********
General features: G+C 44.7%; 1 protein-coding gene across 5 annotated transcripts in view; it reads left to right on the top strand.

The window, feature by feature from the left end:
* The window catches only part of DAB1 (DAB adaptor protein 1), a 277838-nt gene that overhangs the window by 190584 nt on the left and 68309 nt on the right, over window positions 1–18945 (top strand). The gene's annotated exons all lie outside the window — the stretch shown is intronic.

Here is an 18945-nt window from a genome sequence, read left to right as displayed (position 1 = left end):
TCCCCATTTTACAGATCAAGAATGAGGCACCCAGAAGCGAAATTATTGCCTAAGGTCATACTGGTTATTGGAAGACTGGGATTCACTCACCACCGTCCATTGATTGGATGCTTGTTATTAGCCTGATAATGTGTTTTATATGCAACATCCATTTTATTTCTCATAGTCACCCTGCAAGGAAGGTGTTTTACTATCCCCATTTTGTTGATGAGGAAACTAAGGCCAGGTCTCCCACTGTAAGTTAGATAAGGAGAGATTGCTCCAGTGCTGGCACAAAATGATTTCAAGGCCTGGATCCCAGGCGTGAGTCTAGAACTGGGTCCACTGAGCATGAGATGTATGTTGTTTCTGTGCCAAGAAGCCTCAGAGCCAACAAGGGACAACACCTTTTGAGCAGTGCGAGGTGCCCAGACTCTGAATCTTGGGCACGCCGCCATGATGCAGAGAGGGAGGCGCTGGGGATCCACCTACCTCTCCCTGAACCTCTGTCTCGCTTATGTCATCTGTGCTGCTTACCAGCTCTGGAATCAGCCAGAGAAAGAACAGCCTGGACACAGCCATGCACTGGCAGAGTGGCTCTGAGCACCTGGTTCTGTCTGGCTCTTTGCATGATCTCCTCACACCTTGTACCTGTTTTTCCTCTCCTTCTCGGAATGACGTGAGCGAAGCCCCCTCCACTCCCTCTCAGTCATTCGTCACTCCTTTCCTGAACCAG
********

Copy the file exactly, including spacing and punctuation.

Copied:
General features: G+C 44.7%; 1 protein-coding gene across 5 annotated transcripts in view; it reads left to right on the top strand.

The window, feature by feature from the left end:
* The window catches only part of DAB1 (DAB adaptor protein 1), a 277838-nt gene that overhangs the window by 190584 nt on the left and 68309 nt on the right, over window positions 1–18945 (top strand). The gene's annotated exons all lie outside the window — the stretch shown is intronic.

Here is an 18945-nt window from a genome sequence, read left to right as displayed (position 1 = left end):
TCCCCATTTTACAGATCAAGAATGAGGCACCCAGAAGCGAAATTATTGCCTAAGGTCATACTGGTTATTGGAAGACTGGGATTCACTCACCACCGTCCATTGATTGGATGCTTGTTATTAGCCTGATAATGTGTTTTATATGCAACATCCATTTTATTTCTCATAGTCACCCTGCAAGGAAGGTGTTTTACTATCCCCATTTTGTTGATGAGGAAACTAAGGCCAGGTCTCCCACTGTAAGTTAGATAAGGAGAGATTGCTCCAGTGCTGGCACAAAATGATTTCAAGGCCTGGATCCCAGGCGTGAGTCTAGAACTGGGTCCACTGAGCATGAGATGTATGTTGTTTCTGTGCCAAGAAGCCTCAGAGCCAACAAGGGACAACACCTTTTGAGCAGTGCGAGGTGCCCAGACTCTGAATCTTGGGCACGCCGCCATGATGCAGAGAGGGAGGCGCTGGGGATCCACCTACCTCTCCCTGAACCTCTGTCTCGCTTATGTCATCTGTGCTGCTTACCAGCTCTGGAATCAGCCAGAGAAAGAACAGCCTGGACACAGCCATGCACTGGCAGAGTGGCTCTGAGCACCTGGTTCTGTCTGGCTCTTTGCATGATCTCCTCACACCTTGTACCTGTTTTTCCTCTCCTTCTCGGAATGACGTGAGCGAAGCCCCCTCCACTCCCTCTCAGTCATTCGTCACTCCTTTCCTGAACCAG